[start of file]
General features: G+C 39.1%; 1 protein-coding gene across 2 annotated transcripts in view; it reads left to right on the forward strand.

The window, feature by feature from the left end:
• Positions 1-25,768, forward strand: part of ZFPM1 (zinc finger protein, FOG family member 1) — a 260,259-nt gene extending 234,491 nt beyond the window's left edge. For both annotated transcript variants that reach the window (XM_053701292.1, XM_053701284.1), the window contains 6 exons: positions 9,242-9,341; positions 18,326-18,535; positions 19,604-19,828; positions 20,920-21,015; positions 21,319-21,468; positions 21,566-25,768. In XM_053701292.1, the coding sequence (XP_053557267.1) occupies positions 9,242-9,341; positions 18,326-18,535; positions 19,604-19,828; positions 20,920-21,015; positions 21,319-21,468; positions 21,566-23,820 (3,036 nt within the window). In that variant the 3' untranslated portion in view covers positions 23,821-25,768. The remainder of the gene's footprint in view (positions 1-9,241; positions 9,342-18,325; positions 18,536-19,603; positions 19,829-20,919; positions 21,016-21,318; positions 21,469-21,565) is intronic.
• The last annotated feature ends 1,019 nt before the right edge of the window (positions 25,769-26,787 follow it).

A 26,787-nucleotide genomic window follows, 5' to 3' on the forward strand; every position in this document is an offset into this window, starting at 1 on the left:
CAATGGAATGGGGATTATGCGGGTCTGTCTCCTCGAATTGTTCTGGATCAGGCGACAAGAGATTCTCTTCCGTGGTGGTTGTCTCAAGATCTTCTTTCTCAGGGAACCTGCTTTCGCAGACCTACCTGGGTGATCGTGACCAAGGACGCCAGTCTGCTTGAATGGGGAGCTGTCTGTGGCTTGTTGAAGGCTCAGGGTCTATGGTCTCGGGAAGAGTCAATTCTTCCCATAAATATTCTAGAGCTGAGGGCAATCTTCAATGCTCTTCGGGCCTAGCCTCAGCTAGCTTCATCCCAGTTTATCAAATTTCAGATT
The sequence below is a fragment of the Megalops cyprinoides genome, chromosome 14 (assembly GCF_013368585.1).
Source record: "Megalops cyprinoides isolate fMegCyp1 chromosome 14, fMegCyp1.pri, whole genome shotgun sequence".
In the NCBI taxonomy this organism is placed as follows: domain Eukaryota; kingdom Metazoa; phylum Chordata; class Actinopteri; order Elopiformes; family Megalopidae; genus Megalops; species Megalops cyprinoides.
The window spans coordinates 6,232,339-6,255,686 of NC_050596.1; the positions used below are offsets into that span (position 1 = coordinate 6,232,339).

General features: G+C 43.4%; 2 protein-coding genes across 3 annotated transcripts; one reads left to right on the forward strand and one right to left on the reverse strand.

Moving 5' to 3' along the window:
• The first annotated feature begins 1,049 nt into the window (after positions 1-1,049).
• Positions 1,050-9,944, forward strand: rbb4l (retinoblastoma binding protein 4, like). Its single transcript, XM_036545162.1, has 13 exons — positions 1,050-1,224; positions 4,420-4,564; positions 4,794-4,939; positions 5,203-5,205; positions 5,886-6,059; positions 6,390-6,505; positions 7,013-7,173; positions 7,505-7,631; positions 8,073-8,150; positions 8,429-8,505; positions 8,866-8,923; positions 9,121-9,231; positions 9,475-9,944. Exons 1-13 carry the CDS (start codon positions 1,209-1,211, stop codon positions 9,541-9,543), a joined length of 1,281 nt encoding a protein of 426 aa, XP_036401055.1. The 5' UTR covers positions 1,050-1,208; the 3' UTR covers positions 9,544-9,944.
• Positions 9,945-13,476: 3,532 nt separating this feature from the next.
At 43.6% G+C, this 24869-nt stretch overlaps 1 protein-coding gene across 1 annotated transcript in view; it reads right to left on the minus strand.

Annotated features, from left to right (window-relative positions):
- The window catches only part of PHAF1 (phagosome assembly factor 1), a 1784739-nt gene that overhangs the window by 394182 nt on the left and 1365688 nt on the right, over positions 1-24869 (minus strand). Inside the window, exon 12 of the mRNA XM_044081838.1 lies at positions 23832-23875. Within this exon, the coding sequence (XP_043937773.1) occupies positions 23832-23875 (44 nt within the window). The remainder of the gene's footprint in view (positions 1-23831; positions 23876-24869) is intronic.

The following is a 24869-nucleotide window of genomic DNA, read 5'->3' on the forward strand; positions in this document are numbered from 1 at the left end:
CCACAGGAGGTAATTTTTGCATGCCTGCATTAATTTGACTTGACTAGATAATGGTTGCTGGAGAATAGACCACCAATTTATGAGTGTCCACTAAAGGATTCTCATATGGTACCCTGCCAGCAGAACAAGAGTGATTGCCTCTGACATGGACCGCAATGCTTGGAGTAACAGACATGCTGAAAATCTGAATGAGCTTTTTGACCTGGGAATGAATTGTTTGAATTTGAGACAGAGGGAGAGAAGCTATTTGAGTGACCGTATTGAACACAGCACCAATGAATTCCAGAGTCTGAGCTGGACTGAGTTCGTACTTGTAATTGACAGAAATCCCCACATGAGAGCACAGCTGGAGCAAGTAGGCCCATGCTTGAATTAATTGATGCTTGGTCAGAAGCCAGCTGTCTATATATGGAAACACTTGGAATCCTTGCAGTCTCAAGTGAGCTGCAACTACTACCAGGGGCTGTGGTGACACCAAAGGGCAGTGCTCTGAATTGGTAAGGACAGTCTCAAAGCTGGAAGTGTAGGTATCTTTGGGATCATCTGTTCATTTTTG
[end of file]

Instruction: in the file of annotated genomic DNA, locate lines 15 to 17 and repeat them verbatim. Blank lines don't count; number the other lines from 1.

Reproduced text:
• Positions 9,945-13,476: 3,532 nt separating this feature from the next.
At 43.6% G+C, this 24869-nt stretch overlaps 1 protein-coding gene across 1 annotated transcript in view; it reads right to left on the minus strand.

Annotated features, from left to right (window-relative positions):